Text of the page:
In the world-seed Basilides distinguishes three kinds of sonship,849849    υἱότης τριμερής.49 of the same essence with the non-existent God, but growing weaker in the more remote gradations; or three races of children of God, a pneumatic, a psychic, and a hylic. The first sonship liberates itself immediately from the world-seed, rises with the lightning-speed of thought to God, and remains there as the blessed spirit-world, the Pleroma. It embraces the seven highest genii,850850    νοῦς, λόγος , φρόνησις, σοφία, δύναμις , δικαιοσύνη, and εἰρήνη.50 which, in union with the great Father, form the first ogdoad, the type of all the lower circles of creation. The second sonship, with the help of the Holy Spirit, whom it produces, and who bears it up, as the wing bears the bird, strives to follow the first,851851    Hence it is called μιμητική.51 but can only attain the impenetrable firmament,852852    στερέωμα52 that is the limit of the Pleroma, and could endure the higher region no more than the fish the mountain air. The third sonship, finally, remains fixed in the world-seed, and in need of purification and redemption.

Next Basilides makes two archons or world-rulers (demiurges) issue from the world-seed. The first or great archon, whose greatness and beauty and power cannot be uttered, creates the ethereal world or the upper heaven, the ogdoad, as it is called; the second is the maker and ruler of the lower planetary heaven below the moon, the hebdomad. Basilides supposed in all three hundred and sixty-five heavens or circles of creation,853853    κτίσεις, ἀρχαί, δυνάμεις , ἐξουσίαι.53 corresponding to the days of the year, and designated them by the mystic name Abrasax, or Abraxas,854854    Ἀβρασάξ or Ἀβραξάς. Abraxas is a euphonic inversion, which seems to date from the Latin translator of Irenaeus.54 which, according to the numerical value of the Greek letters, is equal to 365.855855    Thrice α =3; β =2; ρ =100; ς =200; ξ =60. Epiphanius mentions that the Basilidians referred the word to the 365 parts (μέλη) of the human body as well as to the days of the year. But modern writers are inclined to think that the engravers of the Abrasax gems and the Basilidians received the mystic name from an older common source. Dr. Hort suggests the derivation from Ab-razach, Ab-zarach, i.e. "the father of effugence," a name appropriate to a solar deity. According to Movers, Serach was a Phoenician name for Adonist, whose worship was connected with the seasons of the year. Comp. Bellermann, Ueber die Gemmen der Alten mit dem Abraxasbilde (Berlin, 1817, ’19) King, The Gnostics and their Remains (London, 1864), Hort, l.c., Matter, Abraxas,"etc. in Herzog, I. 103-107, and Kraus, in his " Real-Encykl. der christl. Alterthümer,"I. 6-10 (with illustrations).55 This name also denotes the great archon or ruler of the 365 heavens. It afterwards came to be used as a magical formula, with all sorts of strange figures, the "Abraxas gems," of which many are still extant.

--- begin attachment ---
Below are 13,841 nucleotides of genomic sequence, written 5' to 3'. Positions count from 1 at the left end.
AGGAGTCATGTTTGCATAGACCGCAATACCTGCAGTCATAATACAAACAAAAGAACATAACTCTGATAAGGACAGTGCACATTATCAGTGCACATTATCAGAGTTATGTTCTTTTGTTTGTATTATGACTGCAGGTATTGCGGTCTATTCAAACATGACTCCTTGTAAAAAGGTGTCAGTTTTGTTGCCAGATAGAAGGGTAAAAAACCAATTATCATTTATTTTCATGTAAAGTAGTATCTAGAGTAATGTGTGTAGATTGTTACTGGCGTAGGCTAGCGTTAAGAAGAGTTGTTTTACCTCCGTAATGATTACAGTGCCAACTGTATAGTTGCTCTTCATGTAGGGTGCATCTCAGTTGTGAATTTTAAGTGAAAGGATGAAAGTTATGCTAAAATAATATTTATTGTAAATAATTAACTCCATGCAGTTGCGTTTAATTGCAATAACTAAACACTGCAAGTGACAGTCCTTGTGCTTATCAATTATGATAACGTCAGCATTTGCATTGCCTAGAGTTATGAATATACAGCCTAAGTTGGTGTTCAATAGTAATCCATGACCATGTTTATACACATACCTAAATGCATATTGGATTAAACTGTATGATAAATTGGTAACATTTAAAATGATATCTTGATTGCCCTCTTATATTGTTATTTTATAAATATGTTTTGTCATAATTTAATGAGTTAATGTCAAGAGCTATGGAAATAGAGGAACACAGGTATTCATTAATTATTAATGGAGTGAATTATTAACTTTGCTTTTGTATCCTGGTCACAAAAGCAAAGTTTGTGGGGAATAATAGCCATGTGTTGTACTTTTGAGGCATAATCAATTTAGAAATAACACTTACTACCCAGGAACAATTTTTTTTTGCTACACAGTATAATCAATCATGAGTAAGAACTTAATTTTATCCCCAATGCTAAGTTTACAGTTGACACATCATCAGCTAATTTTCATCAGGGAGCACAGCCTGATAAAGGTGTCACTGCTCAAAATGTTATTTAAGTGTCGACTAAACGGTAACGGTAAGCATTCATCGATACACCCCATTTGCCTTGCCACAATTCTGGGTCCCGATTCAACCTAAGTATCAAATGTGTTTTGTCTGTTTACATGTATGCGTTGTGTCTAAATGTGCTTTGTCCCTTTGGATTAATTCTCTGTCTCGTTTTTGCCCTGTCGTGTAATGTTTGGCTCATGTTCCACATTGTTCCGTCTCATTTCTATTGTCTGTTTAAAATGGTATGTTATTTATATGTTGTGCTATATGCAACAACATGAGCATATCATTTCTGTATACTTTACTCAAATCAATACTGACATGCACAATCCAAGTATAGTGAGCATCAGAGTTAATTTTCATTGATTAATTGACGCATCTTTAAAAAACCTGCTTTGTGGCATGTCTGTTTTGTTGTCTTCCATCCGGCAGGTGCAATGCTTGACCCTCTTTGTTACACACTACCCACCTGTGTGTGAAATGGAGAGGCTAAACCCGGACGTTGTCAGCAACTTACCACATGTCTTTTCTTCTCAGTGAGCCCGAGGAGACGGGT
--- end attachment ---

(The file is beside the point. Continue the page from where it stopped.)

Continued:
Each of the two archons, however, according to a higher ordinance, begets a son, who towers far above his father, communicates to him the knowledge received from the Holy Spirit, concerning the upper spirit-world and the plan of redemption, and leads him to repentance. With this begins the process of the redemption or return of the sighing children of God, that is, the pneumatics, to the supra-mundane God. This is effected by Christianity, and ends with the consummation, or apokatastasis of all things. Like Valentine, Basilides also properly held a threefold Christ—the son of the first archon, the son of the second archon, and the son of Mary. But all these are at bottom the same principle, which reclaims the spiritual natures from the world-seed to the original unity. The passion of Christ was necessary to remove the corporeal and psychical elements, which he brought with him from the primitive medley and confusion (σύγχυσις ἀρχική). His body returned, after death, into shapelessness (ἀμορφία); his soul rose from the grave, and stopped in the hebdomad, or planetary heaven, where it belongs; but his spirit soared, perfectly purified, above all the spheres of creation, to the blessed first sonship (υἱότης) and the fellowship of the non-existent or hyper-existent God.